Rick Jones (Washington)
|Peninsula Board of Directors, District 5|
|Elections and appointments|
|Last election||November 5, 2013|
|Associate's||Bellevue Community College|
|Bachelor's||Western Washington University|
Jones earned his A.A. from Bellevue Community College and B.A. from Western Washington University. He is currently the chief pilot at H&W Aviation.
Jones sought re-election against challenger David Olson on November 5, 2013.
|Peninsula Board of Directors, Four-year term, District 5, 2013|
|Nonpartisan||Rick Jones Incumbent||44.6%||8,519|
|Source: Pierce County Elections, "November 5, 2013 General Election," November 25, 2013|
|Peninsula Board of Directors, Primary, District 5, 2013|
|Source: Pierce County Elections|
Jones reported no contributions or expenditures to the Washington Public Disclosure Commission.
Jones provided the following statement for the 2013 Local Voters' Pamphlet in Pierce County:
"We wear many hats on the School Board. It is a great honor to serve in this very important volunteer position. I'm constantly humbled by being part of this group that helps shape and support the education of our greatest asset....our children. Every single decision we make has to always be about "what's best for the kids?" Always. I would love to have your vote and be able to continue to serve you and our wondeful community. It means a lot to me. Thank you so much for your support."
Note: The above quote is from the candidate's website, which may include some typographical or spelling errors.
What was at stake?
Wendy Wojtanowicz won a third term without opposition in the District 1 seat. Harlan Gallinger ran unopposed for an unexpired two-year term in District 4. The District 5 race featured Jones and challenger David Olson.
A major debate within the district centers on funding for capital improvements. A 2011 bond measure totaling $78 million failed to pass the 60% approval threshold required by Washington state law. In July 2013, the Board of Directors voted unanimously to place a $50 million tax levy for capital improvements on the November ballot. Opponents of the tax levy criticized the increase in property taxes and the lower threshold for a tax levy compared to a bond measure. The measure was defeated by a five-point margin.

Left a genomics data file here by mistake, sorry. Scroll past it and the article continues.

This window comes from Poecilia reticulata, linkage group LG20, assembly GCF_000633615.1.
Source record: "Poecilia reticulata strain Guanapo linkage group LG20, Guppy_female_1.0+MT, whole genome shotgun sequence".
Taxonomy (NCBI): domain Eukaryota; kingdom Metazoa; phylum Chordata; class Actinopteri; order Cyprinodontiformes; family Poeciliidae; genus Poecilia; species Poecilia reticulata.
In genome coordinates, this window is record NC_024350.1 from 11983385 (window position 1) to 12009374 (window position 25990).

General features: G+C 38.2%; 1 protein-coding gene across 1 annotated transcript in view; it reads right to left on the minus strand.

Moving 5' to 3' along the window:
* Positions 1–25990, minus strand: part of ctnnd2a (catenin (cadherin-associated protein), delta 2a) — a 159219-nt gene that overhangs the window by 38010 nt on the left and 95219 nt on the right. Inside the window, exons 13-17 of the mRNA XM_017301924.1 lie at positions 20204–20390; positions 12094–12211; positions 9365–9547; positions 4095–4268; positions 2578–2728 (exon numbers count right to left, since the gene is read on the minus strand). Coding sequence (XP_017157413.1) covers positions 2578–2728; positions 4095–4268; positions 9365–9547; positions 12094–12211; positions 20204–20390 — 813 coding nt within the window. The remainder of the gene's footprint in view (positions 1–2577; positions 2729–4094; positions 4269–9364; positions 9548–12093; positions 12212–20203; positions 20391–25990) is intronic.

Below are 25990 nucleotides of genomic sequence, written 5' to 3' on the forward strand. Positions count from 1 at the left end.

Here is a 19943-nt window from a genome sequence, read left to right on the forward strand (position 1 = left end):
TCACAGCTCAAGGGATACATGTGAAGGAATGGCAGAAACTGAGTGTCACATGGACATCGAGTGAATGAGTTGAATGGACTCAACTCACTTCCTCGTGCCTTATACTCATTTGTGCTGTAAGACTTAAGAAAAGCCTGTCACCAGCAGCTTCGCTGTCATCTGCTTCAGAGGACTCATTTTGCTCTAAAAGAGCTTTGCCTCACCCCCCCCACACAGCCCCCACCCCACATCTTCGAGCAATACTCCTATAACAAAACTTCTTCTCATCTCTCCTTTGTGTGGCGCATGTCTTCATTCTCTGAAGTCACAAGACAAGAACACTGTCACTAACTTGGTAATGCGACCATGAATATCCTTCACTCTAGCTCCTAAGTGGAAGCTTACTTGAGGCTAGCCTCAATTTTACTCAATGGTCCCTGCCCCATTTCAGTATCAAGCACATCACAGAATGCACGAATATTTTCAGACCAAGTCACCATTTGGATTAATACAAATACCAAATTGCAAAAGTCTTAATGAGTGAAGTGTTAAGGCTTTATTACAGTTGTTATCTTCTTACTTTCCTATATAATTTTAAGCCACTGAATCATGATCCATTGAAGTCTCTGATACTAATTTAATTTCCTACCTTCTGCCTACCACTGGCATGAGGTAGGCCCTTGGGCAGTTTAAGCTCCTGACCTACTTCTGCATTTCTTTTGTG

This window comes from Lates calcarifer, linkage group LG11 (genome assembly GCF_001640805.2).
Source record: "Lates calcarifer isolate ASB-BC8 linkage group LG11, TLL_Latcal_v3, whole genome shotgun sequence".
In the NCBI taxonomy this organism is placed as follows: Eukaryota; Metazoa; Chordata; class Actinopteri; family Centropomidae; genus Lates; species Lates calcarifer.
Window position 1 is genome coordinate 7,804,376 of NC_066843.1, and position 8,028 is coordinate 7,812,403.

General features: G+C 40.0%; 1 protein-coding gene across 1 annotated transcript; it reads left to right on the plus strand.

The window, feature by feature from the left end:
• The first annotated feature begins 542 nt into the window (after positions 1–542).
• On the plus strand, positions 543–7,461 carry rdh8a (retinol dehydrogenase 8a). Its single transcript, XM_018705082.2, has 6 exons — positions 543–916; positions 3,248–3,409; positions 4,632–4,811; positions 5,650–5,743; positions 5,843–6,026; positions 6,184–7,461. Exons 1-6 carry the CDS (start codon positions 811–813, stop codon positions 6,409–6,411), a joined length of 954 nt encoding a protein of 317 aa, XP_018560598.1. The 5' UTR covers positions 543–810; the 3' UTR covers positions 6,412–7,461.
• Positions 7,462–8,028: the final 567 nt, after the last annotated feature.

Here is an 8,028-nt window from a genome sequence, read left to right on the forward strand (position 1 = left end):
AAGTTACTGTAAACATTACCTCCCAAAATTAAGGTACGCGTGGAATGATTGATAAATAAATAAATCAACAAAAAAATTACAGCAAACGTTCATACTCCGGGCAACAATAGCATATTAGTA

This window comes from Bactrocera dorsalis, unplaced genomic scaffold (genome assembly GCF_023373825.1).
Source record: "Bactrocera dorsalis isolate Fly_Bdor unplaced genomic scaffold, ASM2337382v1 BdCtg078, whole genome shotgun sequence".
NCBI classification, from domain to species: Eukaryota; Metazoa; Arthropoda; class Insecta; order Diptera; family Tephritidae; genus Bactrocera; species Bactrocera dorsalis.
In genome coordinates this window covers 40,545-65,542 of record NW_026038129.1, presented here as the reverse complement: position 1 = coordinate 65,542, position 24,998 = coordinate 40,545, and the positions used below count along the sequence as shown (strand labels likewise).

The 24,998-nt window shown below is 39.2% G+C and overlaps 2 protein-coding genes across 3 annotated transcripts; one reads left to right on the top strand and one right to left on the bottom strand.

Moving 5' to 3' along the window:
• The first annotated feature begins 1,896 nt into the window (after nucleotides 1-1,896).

About the district
- See also: Peninsula School District, Washington
Gig Harbor surpasses state averages for higher education achievement, median income and poverty rate. The percentage of city residents over 25 years old with undergraduate degrees (44.3%) is below the state average (31.4%). The 2010 U.S. Census calculated Gig Harbor's median income at $62,421 while the state median income was $58,890. Gig Harbor had a poverty rate of 9.6% in the 2010 U.S. Census while the state rate was 12.5%.
Note: The United States Census Bureau considers "Hispanic or Latino" to be a place of origin rather than a race. Citizens may report both their race and their place of origin, and as a result, the percentages in each column of the racial demographics table may exceed 100 percent.
This section displays the most recent stories in a Google news search for the term "Rick + Jones + Peninsula + Schools"
- All stories may not be relevant to this page due to the nature of the search engine.
- Pierce County Auditor, "Local Voters' Pamphlet," accessed October 7, 2013
- Pierce County Elections, "August 6, 2013 Primary Election Results," accessed August 21, 2013
- Washington Public Disclosure Commission, "Local Candidates," accessed December 17, 2013
- Pierce County Auditor, "February 8, 2011 Special Election," accessed August 22, 2013
- Pierce County Auditor, "Validation Requirements," accessed August 22, 2013
- Gateline.com, "Peninsula School District Approves Capital Projects Levy," July 31, 2013
- Gig Harbor Patch, "Group Forms To Oppose $50 Million Peninsula School District Levy In November," August 21, 2013
- U.S. Census, "Quick Facts: Gig Harbor," accessed August 21, 2013
- Pierce County Elections, "Archived Elections," accessed August 5, 2013
- United States Census Bureau, "Frequently Asked Questions," accessed April 21, 2014
- Each column will add up to 100 percent after removing the "Hispanic or Latino" place of origin percentages, although rounding by the Census Bureau may make the total one- or two-tenths off from being exactly 100 percent. This Ballotpedia page provides a more detailed explanation of how the Census Bureau handles race and ethnicity in its surveys.